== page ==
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Politics’ Todd Sechser Receives Two-Year Carnegie Grant

Apr 18, 2016 |
Todd Sechser, Associate Professor of Politics

Carnegie Corporation of New York has awarded Assoc. Prof. Todd Sechser a $500,000 grant for a project seeking to cultivate an international community of scholars to evaluate how the spread of cyber warfare capabilities, unmanned and autonomous weapons and other advanced technologies is shaping the nature of deterrence, coercion and stability around the world.

The two-year grant for the “Emerging Technologies and Strategic Stability” project will support meetings drawing together an international group of academics with technical experts from Silicon Valley, defense industry representatives, and government and military officials. The proposal by Sechser, who joined the Department of Politics in 2007, includes plans to hold meetings in Moscow and Beijing to engage local experts there and the publication of a book of commissioned papers detailing the technical parameter and strategic implications of new technologies.

“This research project deals with critical problem: how do we manage the risks posed by nuclear weapons in an era of rapid technological change?” Carnegie Corporation program officer Carl Robichaud said. “Professor Sechser has put together a top-notch team of experts that bridges international boundaries and academic disciplines. Their work is a rare combination of rigorous, empirically grounded research that is also highly relevant to decision makers.”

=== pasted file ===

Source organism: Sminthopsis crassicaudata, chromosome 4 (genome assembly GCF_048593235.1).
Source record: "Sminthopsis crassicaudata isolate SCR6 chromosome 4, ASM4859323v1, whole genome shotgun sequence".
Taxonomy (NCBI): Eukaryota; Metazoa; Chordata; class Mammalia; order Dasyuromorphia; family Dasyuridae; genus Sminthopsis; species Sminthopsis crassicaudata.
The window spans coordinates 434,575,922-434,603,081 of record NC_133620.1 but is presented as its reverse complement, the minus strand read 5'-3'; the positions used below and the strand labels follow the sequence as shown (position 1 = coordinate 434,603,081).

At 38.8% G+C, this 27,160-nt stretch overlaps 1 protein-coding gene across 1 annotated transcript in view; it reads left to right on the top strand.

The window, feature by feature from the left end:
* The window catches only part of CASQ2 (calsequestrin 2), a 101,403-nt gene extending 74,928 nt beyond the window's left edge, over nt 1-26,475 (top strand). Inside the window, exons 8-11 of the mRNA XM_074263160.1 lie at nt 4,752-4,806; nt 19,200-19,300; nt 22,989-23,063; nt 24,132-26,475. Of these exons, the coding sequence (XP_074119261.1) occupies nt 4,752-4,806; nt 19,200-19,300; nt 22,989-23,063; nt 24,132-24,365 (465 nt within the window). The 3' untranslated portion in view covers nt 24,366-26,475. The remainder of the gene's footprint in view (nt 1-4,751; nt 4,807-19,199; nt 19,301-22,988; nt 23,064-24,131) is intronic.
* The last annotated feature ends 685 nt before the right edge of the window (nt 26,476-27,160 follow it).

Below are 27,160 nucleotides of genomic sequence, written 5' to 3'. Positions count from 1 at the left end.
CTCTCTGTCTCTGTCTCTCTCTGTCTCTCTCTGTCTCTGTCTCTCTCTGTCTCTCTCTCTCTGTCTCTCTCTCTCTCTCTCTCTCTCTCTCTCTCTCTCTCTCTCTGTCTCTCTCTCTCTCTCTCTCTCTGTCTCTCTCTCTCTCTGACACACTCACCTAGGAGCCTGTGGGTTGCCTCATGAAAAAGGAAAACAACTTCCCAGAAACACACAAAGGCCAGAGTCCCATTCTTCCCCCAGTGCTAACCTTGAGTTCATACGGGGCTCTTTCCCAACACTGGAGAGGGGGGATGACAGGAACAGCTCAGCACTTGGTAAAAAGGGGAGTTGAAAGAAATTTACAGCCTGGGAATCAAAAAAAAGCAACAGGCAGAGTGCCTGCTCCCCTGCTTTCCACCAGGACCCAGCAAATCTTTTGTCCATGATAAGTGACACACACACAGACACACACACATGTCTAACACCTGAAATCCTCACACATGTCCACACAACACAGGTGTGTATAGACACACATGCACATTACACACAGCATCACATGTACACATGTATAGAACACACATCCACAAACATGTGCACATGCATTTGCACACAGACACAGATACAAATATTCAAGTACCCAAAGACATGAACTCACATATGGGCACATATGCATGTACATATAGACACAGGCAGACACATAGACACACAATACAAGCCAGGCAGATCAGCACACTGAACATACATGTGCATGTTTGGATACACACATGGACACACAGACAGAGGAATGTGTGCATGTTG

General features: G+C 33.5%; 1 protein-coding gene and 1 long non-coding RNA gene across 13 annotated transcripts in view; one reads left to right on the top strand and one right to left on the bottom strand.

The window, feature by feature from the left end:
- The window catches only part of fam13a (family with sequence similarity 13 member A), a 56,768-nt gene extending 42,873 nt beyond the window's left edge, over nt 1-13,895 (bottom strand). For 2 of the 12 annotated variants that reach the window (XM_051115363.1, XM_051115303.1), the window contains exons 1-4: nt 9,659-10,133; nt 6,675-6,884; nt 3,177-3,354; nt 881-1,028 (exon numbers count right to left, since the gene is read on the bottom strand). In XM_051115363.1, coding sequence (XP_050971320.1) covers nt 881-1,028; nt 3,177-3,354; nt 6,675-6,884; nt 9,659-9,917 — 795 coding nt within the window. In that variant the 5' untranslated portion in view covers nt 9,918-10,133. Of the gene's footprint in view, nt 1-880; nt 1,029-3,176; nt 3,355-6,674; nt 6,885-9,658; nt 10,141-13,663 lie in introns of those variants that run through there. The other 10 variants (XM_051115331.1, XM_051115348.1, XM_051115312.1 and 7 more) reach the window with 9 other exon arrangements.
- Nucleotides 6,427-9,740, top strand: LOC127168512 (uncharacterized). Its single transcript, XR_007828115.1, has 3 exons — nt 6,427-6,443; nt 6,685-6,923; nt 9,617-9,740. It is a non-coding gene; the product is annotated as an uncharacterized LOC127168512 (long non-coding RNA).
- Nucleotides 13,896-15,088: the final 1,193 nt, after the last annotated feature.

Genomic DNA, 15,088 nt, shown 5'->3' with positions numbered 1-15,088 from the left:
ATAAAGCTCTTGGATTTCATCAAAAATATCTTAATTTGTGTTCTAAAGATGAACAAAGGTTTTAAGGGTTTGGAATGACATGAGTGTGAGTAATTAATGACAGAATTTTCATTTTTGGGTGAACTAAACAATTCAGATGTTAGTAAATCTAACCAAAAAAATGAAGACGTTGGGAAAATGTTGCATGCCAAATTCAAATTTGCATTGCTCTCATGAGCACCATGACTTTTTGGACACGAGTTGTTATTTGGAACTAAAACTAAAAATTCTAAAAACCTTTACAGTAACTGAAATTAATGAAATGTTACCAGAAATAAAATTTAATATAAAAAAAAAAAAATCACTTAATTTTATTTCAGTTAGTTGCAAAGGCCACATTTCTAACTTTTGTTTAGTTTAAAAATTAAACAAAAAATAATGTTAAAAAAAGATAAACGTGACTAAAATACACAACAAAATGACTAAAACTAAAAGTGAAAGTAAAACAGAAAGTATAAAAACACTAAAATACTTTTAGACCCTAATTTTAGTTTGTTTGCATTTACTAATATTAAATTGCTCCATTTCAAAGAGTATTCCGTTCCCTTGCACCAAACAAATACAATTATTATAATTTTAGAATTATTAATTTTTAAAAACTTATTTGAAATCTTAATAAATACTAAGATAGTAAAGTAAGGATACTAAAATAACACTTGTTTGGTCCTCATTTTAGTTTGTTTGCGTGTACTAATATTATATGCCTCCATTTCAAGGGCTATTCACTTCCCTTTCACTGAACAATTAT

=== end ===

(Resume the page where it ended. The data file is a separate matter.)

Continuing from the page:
The Carnegie-funded project is a spinoff of a current award that Sechser received from the Air Force Office of Scientific Research for a project on the coercive effects of advanced weaponry. That project was launched with assistance from a seed grant from the University of Virginia’s Quantitative Collaborative, an initiative that aims to marry quantitative research and the social sciences and use the data to shape public policy at the highest levels.

Sechser has written widely about nuclear weapons, deterrence, and coercion in international relations. He was recently a Stanton Nuclear Security Fellow at the Council on Foreign Relations, in Washington, D.C. He is also coauthor of the book Nuclear Weapons and Coercive Diplomacy, forthcoming this summer from Cambridge University Press.